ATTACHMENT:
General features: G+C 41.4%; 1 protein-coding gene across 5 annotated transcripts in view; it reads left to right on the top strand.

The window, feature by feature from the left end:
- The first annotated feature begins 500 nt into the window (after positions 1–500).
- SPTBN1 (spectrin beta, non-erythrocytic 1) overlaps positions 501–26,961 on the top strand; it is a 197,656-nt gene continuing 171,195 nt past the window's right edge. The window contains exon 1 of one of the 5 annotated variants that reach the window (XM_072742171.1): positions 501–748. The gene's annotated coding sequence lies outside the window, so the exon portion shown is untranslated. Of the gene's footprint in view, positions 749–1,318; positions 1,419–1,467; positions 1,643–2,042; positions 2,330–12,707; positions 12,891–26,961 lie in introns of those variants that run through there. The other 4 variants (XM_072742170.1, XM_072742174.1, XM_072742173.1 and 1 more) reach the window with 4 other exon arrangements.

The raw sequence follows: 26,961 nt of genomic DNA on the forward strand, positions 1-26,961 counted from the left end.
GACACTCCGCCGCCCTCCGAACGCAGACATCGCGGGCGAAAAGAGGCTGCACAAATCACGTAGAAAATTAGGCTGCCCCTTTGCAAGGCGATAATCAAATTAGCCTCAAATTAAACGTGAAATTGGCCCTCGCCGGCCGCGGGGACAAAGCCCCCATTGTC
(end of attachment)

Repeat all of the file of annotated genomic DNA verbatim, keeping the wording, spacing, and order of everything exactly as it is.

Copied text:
General features: G+C 41.4%; 1 protein-coding gene across 5 annotated transcripts in view; it reads left to right on the top strand.

The window, feature by feature from the left end:
- The first annotated feature begins 500 nt into the window (after positions 1–500).
- SPTBN1 (spectrin beta, non-erythrocytic 1) overlaps positions 501–26,961 on the top strand; it is a 197,656-nt gene continuing 171,195 nt past the window's right edge. The window contains exon 1 of one of the 5 annotated variants that reach the window (XM_072742171.1): positions 501–748. The gene's annotated coding sequence lies outside the window, so the exon portion shown is untranslated. Of the gene's footprint in view, positions 749–1,318; positions 1,419–1,467; positions 1,643–2,042; positions 2,330–12,707; positions 12,891–26,961 lie in introns of those variants that run through there. The other 4 variants (XM_072742170.1, XM_072742174.1, XM_072742173.1 and 1 more) reach the window with 4 other exon arrangements.

The raw sequence follows: 26,961 nt of genomic DNA on the forward strand, positions 1-26,961 counted from the left end.
GACACTCCGCCGCCCTCCGAACGCAGACATCGCGGGCGAAAAGAGGCTGCACAAATCACGTAGAAAATTAGGCTGCCCCTTTGCAAGGCGATAATCAAATTAGCCTCAAATTAAACGTGAAATTGGCCCTCGCCGGCCGCGGGGACAAAGCCCCCATTGTC